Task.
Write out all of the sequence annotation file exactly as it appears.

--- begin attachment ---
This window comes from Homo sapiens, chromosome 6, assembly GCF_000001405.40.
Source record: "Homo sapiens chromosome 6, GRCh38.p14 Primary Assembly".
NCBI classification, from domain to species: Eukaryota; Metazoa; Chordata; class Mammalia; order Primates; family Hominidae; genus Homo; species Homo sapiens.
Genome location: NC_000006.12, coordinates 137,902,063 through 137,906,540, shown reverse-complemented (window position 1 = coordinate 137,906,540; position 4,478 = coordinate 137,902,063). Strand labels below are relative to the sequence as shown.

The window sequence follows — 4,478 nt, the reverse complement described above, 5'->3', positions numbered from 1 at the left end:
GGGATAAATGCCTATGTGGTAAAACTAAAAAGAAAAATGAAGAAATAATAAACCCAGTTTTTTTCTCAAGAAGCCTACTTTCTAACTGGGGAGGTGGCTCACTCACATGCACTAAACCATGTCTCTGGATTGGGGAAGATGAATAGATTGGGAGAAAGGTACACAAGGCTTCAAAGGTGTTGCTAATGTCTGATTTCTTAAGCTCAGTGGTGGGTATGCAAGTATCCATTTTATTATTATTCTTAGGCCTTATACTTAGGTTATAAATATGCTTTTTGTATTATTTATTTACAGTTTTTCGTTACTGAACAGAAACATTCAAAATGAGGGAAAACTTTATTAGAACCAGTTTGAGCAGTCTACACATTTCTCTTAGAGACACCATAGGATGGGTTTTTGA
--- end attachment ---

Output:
This window comes from Homo sapiens, chromosome 6, assembly GCF_000001405.40.
Source record: "Homo sapiens chromosome 6, GRCh38.p14 Primary Assembly".
NCBI classification, from domain to species: Eukaryota; Metazoa; Chordata; class Mammalia; order Primates; family Hominidae; genus Homo; species Homo sapiens.
Genome location: NC_000006.12, coordinates 137,902,063 through 137,906,540, shown reverse-complemented (window position 1 = coordinate 137,906,540; position 4,478 = coordinate 137,902,063). Strand labels below are relative to the sequence as shown.

The window sequence follows — 4,478 nt, the reverse complement described above, 5'->3', positions numbered from 1 at the left end:
GGGATAAATGCCTATGTGGTAAAACTAAAAAGAAAAATGAAGAAATAATAAACCCAGTTTTTTTCTCAAGAAGCCTACTTTCTAACTGGGGAGGTGGCTCACTCACATGCACTAAACCATGTCTCTGGATTGGGGAAGATGAATAGATTGGGAGAAAGGTACACAAGGCTTCAAAGGTGTTGCTAATGTCTGATTTCTTAAGCTCAGTGGTGGGTATGCAAGTATCCATTTTATTATTATTCTTAGGCCTTATACTTAGGTTATAAATATGCTTTTTGTATTATTTATTTACAGTTTTTCGTTACTGAACAGAAACATTCAAAATGAGGGAAAACTTTATTAGAACCAGTTTGAGCAGTCTACACATTTCTCTTAGAGACACCATAGGATGGGTTTTTGA